The central nervous system in general, and the limbic system in particular, become rapidly accustomed to the presence of opiates. Excessive consumption changes synaptic neuroplasticity, especially in the postsynaptic sites; dendritic spines also undergo changes in density. These changes, occurring during development of the limbic system in general and the dopaminergic system in particular, will have a persistent effect on the reorganisation of synaptic connection patterns in areas that regulate incentive motivation, rewards, and learning throughout adult life. For this reason, experiments should be designed to find ways of mitigating the harmful effects of the drug so as to recover synaptic plasticity.


UNAM-PAPIIT-IN201613 and CONACyT CB/2013/178841.

Conflicts of interest

The authors have no conflicts of interest to declare.


We would like to thank Dr D. Pless for correcting the abstract.

A. Oksanen.
Deleuze and the theory of addiction.
J Psychoact Drugs, 45 (2013), pp. 57-67
K.H. LeBlanc, N.T. Maidment, S.B. Ostlund.
Repeated cocaine exposure facilitates the expression of incentive motivation and induces habitual control in rats.
T.E. Robinson, K.C. Berridge.
Review. The incentive sensitization theory of addiction: some current issues.
Philos Trans R Soc Lond B: Biol Sci, 363 (2008), pp. 3137-3146
N. Dasgupta, E.D. Kramer, M.A. Zalman, S. Carino, M.Y. Smith, J.D. Haddox, et al.
Association between non-medical and prescriptive usage of opioids.
Drug Alcohol Depend, 82 (2006), pp. 135-142
J.S. Brownstein, T.C. Green, T.A. Cassidy, S.F. Butler.
Geographic information systems and pharmacoepidemiology: using spatial cluster detection to monitor local patterns of prescription opioid abuse.
Pharmacoepidemiol Drug Saf, 19 (2010), pp. 627-637
J.A. Morón, S. Gullapalli, C. Taylor, A. Gupta, I. Gomes, L.A. Devi.
Modulation of opiate-related signaling molecules in morphine-dependent conditioned behavior: conditioned place preference to morphine induces CREB phosphorylation.
Neuropsychopharmacology, 35 (2010), pp. 955-966
S.E. Back, R.A. Payne, A.E. Waldrop, A. Smith, S. Reeves, K.T. Brady.
Prescription opioid aberrant behaviors: a pilot study of sex differences.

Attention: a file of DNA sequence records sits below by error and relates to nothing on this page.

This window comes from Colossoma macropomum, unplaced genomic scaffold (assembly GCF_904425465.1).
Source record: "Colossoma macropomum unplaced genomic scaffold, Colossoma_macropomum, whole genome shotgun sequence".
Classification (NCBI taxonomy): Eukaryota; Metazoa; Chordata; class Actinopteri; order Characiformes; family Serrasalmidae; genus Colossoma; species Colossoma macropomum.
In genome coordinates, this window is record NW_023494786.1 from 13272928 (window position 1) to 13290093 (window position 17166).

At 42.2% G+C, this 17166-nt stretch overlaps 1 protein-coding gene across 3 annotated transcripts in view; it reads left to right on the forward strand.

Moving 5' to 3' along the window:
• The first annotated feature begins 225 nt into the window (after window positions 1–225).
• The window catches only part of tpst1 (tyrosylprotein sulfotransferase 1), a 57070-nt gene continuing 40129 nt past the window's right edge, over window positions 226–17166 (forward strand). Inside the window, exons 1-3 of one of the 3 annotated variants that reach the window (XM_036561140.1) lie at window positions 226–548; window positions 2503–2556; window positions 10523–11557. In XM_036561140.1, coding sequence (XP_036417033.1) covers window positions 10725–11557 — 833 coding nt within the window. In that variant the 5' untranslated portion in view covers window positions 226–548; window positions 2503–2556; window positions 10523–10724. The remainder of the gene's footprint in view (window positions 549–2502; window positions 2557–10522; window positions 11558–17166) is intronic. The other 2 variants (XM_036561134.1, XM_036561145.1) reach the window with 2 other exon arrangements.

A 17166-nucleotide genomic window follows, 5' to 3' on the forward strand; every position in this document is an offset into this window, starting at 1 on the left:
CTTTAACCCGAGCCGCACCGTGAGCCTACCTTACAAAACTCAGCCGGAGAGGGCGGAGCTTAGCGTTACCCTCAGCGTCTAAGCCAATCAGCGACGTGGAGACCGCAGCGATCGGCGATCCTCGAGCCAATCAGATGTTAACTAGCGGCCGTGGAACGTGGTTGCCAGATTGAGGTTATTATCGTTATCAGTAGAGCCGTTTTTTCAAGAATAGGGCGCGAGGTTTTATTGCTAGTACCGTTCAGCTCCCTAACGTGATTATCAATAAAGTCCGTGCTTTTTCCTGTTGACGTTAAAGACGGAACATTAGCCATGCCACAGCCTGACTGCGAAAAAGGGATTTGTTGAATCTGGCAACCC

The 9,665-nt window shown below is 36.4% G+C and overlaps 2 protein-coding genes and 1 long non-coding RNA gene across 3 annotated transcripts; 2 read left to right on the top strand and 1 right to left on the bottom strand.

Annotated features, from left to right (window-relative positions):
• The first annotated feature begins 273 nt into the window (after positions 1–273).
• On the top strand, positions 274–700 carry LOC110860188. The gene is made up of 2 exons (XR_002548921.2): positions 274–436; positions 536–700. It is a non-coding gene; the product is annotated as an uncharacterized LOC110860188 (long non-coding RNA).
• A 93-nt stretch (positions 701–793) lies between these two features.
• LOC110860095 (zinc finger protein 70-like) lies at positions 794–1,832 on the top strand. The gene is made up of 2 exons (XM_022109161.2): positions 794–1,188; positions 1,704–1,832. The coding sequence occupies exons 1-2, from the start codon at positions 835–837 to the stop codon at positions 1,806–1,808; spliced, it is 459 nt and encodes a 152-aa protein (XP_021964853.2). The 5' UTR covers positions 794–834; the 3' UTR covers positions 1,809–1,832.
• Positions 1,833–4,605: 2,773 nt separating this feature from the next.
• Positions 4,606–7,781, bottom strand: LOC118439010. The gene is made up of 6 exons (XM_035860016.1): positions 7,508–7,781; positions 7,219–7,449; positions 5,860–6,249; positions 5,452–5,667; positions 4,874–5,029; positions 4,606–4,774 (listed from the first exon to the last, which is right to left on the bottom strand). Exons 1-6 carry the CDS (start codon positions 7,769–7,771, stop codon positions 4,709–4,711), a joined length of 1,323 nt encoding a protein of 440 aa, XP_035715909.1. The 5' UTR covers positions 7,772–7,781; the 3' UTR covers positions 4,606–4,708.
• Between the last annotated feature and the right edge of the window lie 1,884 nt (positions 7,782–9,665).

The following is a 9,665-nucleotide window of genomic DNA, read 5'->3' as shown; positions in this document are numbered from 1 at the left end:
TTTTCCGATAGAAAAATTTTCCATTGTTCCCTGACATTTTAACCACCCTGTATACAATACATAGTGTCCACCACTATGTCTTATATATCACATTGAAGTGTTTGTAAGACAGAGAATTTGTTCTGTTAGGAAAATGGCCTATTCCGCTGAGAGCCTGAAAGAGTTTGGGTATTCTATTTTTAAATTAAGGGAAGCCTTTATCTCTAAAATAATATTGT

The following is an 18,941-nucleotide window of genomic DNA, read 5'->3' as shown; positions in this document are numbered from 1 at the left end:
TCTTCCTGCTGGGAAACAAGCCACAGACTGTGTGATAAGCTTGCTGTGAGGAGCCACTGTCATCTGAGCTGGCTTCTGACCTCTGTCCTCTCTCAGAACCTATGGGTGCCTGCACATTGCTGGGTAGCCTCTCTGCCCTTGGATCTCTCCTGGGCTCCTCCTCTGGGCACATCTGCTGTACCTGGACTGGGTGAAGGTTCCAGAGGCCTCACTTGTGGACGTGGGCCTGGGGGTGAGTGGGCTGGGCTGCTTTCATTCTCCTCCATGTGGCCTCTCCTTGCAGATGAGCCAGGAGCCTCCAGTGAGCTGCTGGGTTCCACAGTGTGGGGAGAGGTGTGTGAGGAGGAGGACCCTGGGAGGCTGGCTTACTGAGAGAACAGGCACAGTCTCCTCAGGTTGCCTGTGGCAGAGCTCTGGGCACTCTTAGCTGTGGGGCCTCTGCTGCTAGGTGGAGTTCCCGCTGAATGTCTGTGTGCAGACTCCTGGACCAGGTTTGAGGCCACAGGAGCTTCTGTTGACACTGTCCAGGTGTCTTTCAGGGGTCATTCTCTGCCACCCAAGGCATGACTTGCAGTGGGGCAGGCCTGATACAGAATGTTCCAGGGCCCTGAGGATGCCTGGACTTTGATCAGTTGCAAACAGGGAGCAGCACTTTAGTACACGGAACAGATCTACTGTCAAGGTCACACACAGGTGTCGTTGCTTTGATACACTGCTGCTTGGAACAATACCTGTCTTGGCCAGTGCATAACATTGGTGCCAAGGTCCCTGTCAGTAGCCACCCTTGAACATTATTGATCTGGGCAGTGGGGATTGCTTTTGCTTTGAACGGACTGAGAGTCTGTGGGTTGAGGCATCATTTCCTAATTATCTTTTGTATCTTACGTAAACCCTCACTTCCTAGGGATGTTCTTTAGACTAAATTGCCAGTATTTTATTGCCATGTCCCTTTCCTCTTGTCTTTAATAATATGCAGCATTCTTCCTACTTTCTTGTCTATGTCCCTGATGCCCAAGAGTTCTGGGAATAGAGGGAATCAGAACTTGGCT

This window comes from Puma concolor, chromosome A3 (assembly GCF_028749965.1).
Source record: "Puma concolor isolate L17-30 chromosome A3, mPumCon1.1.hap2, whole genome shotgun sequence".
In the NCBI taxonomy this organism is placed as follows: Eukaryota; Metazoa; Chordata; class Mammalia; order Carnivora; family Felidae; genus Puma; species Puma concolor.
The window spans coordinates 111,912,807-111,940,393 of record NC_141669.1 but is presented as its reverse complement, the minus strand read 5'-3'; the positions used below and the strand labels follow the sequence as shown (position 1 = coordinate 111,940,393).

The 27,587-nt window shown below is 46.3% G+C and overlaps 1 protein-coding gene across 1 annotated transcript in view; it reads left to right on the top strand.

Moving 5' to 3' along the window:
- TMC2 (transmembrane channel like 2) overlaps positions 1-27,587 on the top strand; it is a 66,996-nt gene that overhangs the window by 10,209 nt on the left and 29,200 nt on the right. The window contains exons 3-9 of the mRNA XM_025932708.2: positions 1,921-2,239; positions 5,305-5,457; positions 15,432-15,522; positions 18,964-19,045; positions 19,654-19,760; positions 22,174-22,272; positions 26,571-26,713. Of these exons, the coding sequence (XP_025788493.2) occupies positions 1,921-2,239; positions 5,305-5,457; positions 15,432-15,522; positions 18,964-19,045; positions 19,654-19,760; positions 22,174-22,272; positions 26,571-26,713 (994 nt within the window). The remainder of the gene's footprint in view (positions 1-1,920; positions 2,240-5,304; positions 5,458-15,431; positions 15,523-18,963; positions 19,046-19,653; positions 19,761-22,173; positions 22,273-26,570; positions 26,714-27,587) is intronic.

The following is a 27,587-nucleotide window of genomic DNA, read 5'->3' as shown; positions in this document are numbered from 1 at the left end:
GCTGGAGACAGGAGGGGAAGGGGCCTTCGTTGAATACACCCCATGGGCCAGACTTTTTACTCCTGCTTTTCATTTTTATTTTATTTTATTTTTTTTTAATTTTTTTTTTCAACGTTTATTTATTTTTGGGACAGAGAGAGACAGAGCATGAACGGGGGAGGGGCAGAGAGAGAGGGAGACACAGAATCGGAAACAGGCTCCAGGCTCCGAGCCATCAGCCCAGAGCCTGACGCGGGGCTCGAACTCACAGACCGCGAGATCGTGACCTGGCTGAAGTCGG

Clin J Pain, 25 (2009), pp. 477-484
L. Terenius.
From opiate pharmacology to opioid peptide physiology.
Ups J Med Sci, 105 (2000), pp. 1-15
S. De Gregori, M. de Gregori, G.N. Ranzani, M. Allegri, C. Minella, M. Regazzi.
Morphine metabolism, transport and brain disposition.
Metab Brain Dis, 27 (2012), pp. 1-5
D.J. Mayer, J.C. Liebeskind.
Pain reduction by focal electrical stimulation of the brain: an anatomical and behavioral analysis.
Brain Res, 68 (1974), pp. 73-93
J.A. Lord, A.A. Waterfield, J. Hughes, H.W. Kosterlitz.
Endogenous opioid peptides: multiple agonists and receptors.
Nature, 267 (1977), pp. 495-499
S. Dreborg, G. Sundström, T.A. Larsson, D. Larhammar.
Evolution of vertebrate opioid receptors.
Proc Natl Acad Sci USA, 105 (2008), pp. 15487-15492
C.E. Inturrisi.
Clinical pharmacology of opioids for pain.
Clin J Pain, 18 (2002), pp. S3-S13
N.D. Volkow, T.A. McLellan, J.H. Cotto, M. Karithanom, S.R. Weiss.
Characteristics of opioid prescriptions in 2009.
JAMA, 305 (2011), pp. 1299-1301
J.M. Perez-Aguilar, J. Xi, F. Matsunaga, X. Cui, B. Selling, J.G. Saven, et al.
A computationally designed water-soluble variant of a G-protein-coupled receptor: the human mu opioid receptor.
X. He, H.K. Sandhu, Y. Yang, F. Hua, N. Belser, D.H. Kim, et al.
Neuroprotection against hypoxia/ischemia: δ-opioid receptor-mediated cellular/molecular events.
Cell Mol Life Sci, 70 (2013), pp. 2291-2303
D. Chao, Y. Xia.
Ionic storm in hypoxic/ischemic stress: can opioid receptors subside it?.
Prog Neurobiol, 90 (2010), pp. 439-470
Y. Feng, X. He, Y. Yang, J. Chen, K. Yin, Y. Xia.
Effect of delta-opioid receptor over-expression on cortical expression of GABAA receptor alpha1-subunit in hypoxia.
Chin J Physiol, 54 (2011), pp. 118-123
M. Zhu, M. Li, X. Tian, X. Ou, C. Zhu, J. Guo.
Neuroprotective role of delta-opioid receptors against mitochondrial respiratory chain injury.
Brain Res, 1252 (2009), pp. 183-191
M.C. Ma, H. Qian, F. Ghassemi, P. Zhao, Y. Xia.
Oxygen-sensitive {delta}-opioid receptor-regulated survival and death signals: novel insights into neuronal preconditioning and protection.
J Biol Chem, 280 (2005), pp. 16208-16218
Y. Yang, X. Xia, Y. Zhang, Q. Wang, L. Li, G. Luo, et al.
δ-Opioid receptor activation attenuates oxidative injury in the ischemic rat brain.
T. Iwai, M. Niwa, M. Nakashima, T. Kambara, H. Yamada, K. Tsurumi, et al.
Effect of opioids on delayed neuronal death in the gerbil hippocampus.
Life Sci, 50 (1992), pp. PL239-PL244
Y. Xia, G.G. Haddad.
Major difference in the expression of delta- and mu-opioid receptors between turtle and rat brain.
J Comp Neurol, 436 (2001), pp. 202-210
S. Nasiraei-Moghadam, M.A. Sherafat, M.S. Safari, F. Moradi, A. Ahmadiani, L. Dargahi.